Joanna Kamm: I can only speak for us, because it depends on the profile of the respective fair which additional content production makes sense. Liste provides young galleries and their artists with the best possible international platform and gives visitors the best opportunity to engage with new art. That is how we differ from other fairs: we are a platform devoted to new positions in contemporary art. Thus, the content, for me, lies mainly in the presented art itself. There are so many new artistic positions to discover at Liste that require time and concentration. With our special fair concept we foster the pure and personal experience with the artworks. For example, we have 47 solo presentations this year. This is not something we are asking for, but the galleries themselves want to give a deeper insight into the work of their artists.

You have launched a social media campaign through the use of the hashtag #ListeRecommends, promoting different initiatives of small and medium galleries around the world that aim at keeping their artists and artworks visible (we think of not.cancelled Vienna for example). Some of those galleries are not exhibitors at Liste 2020, so we wonder whether this sense of solidarity you have mentioned in the past in relation to the fair is now being extended to those who will not take part in it?

Joanna Kamm: Exactly, I think it’s very important that we now look beyond our own little world and do everything in our power to support galleries and their artists in general. As much as borders are now playing a role again, they shouldn’t in terms of support. When we see a great initiative like not.cancelled, which is now even being continued in Berlin, then it would be absurd not to support it because not all involved galleries are doing Liste this year. The galleries are struggling a lot and we want to use the voice we have for them. The more of them that benefit, the better. Apart from that, Liste has a long history and many galleries have started their international career by participating in Liste. For us, these galleries are still part of the Liste community.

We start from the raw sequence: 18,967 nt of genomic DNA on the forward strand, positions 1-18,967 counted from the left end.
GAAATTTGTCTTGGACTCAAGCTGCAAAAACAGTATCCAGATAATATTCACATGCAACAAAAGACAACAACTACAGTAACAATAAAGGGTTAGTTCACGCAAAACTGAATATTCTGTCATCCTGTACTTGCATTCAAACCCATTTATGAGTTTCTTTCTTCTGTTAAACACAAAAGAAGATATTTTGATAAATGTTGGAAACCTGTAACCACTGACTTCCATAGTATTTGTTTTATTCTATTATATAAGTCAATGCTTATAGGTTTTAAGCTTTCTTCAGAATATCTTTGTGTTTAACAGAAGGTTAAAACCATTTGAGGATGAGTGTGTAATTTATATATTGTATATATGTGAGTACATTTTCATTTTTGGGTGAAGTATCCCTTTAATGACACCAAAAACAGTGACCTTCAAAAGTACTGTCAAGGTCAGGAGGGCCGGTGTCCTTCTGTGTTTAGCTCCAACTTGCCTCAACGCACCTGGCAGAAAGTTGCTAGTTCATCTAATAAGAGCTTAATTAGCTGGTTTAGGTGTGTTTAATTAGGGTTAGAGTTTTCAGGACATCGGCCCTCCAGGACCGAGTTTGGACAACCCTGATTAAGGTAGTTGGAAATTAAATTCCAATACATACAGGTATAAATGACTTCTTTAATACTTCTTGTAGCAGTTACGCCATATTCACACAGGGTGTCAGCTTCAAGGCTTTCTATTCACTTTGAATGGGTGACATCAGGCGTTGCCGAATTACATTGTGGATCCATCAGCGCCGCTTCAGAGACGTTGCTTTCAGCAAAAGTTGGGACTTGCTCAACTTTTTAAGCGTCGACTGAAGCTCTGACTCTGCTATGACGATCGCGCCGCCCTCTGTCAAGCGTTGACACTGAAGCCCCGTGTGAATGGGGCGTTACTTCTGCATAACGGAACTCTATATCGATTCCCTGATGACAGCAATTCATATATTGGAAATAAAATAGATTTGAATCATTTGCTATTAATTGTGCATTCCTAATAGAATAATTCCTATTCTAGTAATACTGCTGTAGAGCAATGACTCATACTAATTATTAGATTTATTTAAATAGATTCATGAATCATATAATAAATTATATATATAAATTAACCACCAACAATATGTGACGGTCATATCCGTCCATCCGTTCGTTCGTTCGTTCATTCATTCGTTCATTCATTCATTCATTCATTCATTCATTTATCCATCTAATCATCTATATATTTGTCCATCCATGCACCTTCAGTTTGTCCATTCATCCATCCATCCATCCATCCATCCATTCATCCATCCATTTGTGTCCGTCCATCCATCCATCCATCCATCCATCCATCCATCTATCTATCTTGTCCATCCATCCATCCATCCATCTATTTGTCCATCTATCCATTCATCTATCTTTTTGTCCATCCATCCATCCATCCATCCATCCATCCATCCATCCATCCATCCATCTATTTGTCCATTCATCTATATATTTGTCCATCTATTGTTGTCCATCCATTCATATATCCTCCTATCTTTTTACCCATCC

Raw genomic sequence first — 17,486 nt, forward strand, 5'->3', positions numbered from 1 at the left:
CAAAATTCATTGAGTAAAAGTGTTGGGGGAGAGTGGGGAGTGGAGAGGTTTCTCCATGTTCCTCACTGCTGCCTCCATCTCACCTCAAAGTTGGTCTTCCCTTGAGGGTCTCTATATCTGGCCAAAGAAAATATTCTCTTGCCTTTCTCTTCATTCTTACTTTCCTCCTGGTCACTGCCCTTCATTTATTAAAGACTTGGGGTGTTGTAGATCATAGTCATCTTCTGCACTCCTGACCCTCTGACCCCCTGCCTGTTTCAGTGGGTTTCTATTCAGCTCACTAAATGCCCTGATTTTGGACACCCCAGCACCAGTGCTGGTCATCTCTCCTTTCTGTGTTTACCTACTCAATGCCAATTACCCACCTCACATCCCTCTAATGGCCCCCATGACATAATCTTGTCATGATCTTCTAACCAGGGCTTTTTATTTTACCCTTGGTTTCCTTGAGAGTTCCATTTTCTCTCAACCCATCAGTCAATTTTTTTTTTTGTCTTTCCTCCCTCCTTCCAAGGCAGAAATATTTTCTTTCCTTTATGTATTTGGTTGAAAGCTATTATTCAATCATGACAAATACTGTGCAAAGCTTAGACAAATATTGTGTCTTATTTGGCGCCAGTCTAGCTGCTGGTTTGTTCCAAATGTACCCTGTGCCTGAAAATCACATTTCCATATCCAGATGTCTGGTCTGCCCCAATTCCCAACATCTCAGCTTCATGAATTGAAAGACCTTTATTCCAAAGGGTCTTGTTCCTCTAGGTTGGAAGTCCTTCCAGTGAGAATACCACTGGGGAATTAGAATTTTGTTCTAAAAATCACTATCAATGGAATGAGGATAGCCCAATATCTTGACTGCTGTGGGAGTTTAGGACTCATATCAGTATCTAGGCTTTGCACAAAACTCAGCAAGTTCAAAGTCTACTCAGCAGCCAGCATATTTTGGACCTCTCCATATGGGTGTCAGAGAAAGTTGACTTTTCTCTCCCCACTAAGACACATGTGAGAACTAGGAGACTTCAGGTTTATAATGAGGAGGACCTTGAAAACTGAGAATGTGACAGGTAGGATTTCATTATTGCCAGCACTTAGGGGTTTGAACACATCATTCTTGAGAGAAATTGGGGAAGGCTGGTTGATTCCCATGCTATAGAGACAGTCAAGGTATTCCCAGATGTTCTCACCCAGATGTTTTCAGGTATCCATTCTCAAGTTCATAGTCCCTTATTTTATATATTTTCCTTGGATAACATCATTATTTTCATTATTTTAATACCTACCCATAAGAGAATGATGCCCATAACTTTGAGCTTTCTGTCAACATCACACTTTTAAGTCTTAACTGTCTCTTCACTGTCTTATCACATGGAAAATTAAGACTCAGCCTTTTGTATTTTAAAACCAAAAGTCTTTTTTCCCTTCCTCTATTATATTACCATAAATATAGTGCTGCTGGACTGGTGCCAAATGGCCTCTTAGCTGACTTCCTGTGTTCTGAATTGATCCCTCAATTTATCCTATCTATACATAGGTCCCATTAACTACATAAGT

Some weeks ago British novelist Olivia Laing wrote an opinion piece in The Guardian about the role of art in the present situation. She finishes with optimism: “we have to keep each other afloat, even when we can’t touch. Art is a place where that can happen, where ideas and people are made welcome. It’s a zone of enchantment as well as resistance, and it’s open even now.” What is a good argument for a collector today, who might decide it is no longer the time to support art, artists, and their galleries, to convince them of the contrary?

Joanna Kamm: I totally agree with Olivia Laing. In a world where uncertainty is the dominant feeling, artists take it to the extreme and give shape to these immaterial states. I think we do not yet understand what happens right now and how the future will look like, but art can make it speculatively visible. It doesn’t matter whether art is intrinsic, abstract or documentary, whether it explores concrete urban states or fantastical realms, because it’s about diversity and the power of art and culture, especially when the world is in crisis. The power to develop new ways of seeing and thinking is the artists’ gift to us. This is important for society and one could go so far as to say that, especially in these times, the collectors have a responsibility, but also receive a lot in return. That is the solidarity I described above.

April 21, 2020